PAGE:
Rabbits, coyotes, thorns and sheds

Up until about four years ago, each winter I would load up whatever golden retrievers I had at the time (Star, Pearl or Ice) and head south to Green County.

Over the years, I took all three of my stepsons and sometimes my nephews. What I did on these annual getaways was hunt rabbits, sometimes pheasants and even coyotes.

Over the years, I witnessed some truly incredible pheasant hunting, killed a coyote that I called to within 10 feet of where I was hiding, and between the pups, the boys and myself we harvested dozens of rabbits.

Saturday, Feb. 27

High 56, Low 35

I have friends that have farms north of Monroe. One farm, which Vick and Rita Benkert live on, is made up of woodlots, old-style fence lines (20 yards wide and totally overgrown) and a creek. Much of the land is in its last year in the Conservation Reserve Program.

Vick and Rita are longtime family friends, are lots of fun (I stay in Vick’s “man cave”) are super hard workers and just as importantly, have lots of rabbits on their property.

My other friend is Dave Geiger. Dave is related to the Benkerts by marriage and his family is in the cat business. Dave lives on a 300- acre farm that also is teeming with wildlife but as I would find out has gone through some distinct changes due to the loss of CRP acreage and many of the overgrown fence lines which wildlife thrive in.

So, at a time when “last ice” ice fishing should just be starting the ice is vanishing and I am wearing a T-shirt as I head south for two days of bunny whacking, coyote smacking and filling the bed of my truck bed up with shed antlers.

I arrive at the Benkerts. No one appears to be home and I load up a daypack and sling a loaded 30:06. (I really need a better coyote rifle but my income sucks and I carry a 12-gauge loaded with a four-shot).

First observation, every type of thorn invented by God is on this farm and is constantly grabbing and tearing cloth and flesh, and is making, seeing and swinging on a running rabbit as realistic as the Brewers winning the 2016 World Series.

After some serious sweating and a feeling of hopelessness, I worked the wind and did a coyote setup by using my dying rabbit mouth call. No luck on that but the rest was nice.

As far my rabbit dog, Fire, about all I can say is that she does not have a ton of experience (like none) hunting rabbits but she is my buddy and as this experience progressed she became quite good at finding and fetching.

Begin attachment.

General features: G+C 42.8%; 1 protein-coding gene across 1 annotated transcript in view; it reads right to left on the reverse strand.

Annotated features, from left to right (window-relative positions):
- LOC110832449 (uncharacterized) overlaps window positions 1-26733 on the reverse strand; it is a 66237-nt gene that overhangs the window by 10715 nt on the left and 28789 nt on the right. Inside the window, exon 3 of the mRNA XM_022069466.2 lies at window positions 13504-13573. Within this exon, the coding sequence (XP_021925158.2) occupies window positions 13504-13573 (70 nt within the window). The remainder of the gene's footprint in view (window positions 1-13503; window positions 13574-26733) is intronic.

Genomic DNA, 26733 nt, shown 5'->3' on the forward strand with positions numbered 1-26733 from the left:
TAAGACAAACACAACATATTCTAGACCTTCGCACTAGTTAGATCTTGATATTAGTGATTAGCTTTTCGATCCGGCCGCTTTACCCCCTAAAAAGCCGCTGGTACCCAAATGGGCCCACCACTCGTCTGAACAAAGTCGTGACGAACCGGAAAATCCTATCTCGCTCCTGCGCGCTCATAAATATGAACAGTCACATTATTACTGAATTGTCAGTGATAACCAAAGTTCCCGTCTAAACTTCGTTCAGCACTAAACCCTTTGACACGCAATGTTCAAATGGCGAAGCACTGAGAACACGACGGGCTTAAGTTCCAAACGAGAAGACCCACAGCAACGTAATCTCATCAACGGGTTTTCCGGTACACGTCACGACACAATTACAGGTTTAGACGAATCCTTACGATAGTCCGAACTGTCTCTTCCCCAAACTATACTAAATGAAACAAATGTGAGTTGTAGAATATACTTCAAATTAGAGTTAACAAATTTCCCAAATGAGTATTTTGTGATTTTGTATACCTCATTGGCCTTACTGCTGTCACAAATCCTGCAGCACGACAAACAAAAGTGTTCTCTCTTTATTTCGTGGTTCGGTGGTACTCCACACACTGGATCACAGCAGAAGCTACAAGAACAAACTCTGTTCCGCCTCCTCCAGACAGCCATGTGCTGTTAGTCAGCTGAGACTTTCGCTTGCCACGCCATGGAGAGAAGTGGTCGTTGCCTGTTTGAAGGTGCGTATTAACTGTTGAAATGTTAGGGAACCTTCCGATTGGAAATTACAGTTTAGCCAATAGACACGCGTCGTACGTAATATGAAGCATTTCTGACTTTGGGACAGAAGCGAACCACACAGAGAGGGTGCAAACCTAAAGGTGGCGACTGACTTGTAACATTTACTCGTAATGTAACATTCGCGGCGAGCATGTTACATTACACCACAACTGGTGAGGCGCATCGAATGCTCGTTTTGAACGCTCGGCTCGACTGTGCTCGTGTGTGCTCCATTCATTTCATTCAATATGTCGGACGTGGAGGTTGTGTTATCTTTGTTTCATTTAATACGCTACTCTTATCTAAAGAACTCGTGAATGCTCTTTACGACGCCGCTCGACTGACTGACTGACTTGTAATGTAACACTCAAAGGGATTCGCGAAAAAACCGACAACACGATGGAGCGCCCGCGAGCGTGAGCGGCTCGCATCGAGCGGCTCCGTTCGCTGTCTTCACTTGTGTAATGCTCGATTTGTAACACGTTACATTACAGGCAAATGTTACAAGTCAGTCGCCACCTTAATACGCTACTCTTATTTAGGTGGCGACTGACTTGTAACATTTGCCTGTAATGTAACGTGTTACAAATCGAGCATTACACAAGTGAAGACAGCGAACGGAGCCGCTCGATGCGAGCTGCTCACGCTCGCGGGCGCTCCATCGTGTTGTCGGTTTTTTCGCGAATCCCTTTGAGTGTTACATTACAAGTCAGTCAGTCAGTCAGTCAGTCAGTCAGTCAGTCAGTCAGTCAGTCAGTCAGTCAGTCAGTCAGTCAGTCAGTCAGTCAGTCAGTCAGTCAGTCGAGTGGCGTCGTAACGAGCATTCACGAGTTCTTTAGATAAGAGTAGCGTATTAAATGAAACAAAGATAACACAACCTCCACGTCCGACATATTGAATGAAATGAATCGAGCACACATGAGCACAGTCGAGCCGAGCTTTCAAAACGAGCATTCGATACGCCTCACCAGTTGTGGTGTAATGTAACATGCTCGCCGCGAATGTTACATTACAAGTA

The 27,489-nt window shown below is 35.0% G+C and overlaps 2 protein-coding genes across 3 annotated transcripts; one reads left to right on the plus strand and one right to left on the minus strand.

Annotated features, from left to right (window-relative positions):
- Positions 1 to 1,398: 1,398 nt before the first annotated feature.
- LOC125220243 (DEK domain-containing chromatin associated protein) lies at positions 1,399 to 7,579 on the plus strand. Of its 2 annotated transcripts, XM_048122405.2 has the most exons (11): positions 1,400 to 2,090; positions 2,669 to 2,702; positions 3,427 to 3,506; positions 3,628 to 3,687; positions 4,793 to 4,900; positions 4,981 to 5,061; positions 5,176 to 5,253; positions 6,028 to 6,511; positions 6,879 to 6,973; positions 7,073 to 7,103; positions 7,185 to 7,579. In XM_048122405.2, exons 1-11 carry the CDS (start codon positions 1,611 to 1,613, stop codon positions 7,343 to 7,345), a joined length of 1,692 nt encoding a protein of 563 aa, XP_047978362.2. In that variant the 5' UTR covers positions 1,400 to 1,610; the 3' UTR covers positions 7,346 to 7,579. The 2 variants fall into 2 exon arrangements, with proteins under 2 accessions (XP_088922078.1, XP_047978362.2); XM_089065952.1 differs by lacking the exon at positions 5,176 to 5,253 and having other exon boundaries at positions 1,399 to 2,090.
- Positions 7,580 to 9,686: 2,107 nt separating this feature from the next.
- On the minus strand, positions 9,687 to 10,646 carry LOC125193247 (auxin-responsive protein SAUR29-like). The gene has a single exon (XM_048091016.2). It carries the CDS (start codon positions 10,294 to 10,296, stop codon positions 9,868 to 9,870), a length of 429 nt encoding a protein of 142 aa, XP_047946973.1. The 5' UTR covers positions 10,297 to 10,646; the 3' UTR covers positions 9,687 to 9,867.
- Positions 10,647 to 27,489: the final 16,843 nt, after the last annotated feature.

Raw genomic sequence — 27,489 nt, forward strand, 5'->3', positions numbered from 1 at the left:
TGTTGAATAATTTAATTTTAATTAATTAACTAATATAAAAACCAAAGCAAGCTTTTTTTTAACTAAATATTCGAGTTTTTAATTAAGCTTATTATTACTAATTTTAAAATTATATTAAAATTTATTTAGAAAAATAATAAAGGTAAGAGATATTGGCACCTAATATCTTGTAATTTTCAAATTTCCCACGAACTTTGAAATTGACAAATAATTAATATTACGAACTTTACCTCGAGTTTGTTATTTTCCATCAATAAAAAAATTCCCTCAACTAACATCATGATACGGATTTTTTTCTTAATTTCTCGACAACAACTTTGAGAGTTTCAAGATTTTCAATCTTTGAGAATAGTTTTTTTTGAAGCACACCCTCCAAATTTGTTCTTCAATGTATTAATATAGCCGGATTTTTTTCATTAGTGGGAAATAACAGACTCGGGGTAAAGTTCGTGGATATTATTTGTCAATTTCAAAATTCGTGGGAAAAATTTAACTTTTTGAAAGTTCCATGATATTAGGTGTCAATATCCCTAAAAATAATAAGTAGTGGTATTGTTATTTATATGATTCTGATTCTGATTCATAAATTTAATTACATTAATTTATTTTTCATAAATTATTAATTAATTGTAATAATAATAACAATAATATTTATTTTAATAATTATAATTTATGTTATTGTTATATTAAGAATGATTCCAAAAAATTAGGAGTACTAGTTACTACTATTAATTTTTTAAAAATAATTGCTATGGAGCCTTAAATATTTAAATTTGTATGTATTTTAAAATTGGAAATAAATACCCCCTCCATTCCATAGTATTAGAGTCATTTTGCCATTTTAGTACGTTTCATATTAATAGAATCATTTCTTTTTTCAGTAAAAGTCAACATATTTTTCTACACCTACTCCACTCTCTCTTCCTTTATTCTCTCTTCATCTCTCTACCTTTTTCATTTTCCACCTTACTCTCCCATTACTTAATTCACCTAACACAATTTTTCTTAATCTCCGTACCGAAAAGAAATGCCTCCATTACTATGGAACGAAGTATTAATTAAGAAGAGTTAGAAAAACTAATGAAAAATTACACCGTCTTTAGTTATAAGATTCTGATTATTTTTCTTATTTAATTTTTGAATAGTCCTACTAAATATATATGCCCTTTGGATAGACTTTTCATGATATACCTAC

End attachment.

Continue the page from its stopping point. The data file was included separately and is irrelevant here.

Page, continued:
I realized that I still had my swing when I was in some crazy thick, thorny brush and my hands were bleeding like a slaughtered pig. I still had my swing when a cottontail took off for the hills and I made meat with one shot.

When I was a kid growing up and hunting rabbits in Columbia County, I was very good at harvesting rabbits – almost always coming home with my limit. When Fire fetched rabbit No. 1 to me, some of those hunts from over 40 years ago came flooding back to me.

I made it back to the “Man Cave” at dark and I had two bunnies in my game pouch and once again realized that walking in this country with a bit of a load through dense brush is a killer on the flesh and energy level.

I butchered my rabbits on my last coyote setup and the next morning that is where I was at daylight. Coyotes that were too smart for me had eaten every bit of the rabbit intestines and heads that I had left for them.

I hunted at the Benkerts until noon (I did take a snooze on a grassy knoll) and harvested two more cottontails, and then headed over to Dave’s family farm.

By now, Fire knew how to play the game we were playing and it did not include successfully finding any sheds or calling in any coyotes. As I said earlier, the Geiger farm has changed as far as the lay of the land goes. As much as I wanted to harvest a third rabbit for the day, we did not see one.

As I write this, my sled-pulling, backpack-carrying, duck- fetching and rabbit-chasing golden retriever “Fire” is coming into heat. If I choose to have her bred, it will be the last time. I will keep a pup and some people have casually mentioned that they want one (I may have misplaced that list).

I needed this hunt and want to thank the Benkerts and the Geigers for once again letting me explore their properties.


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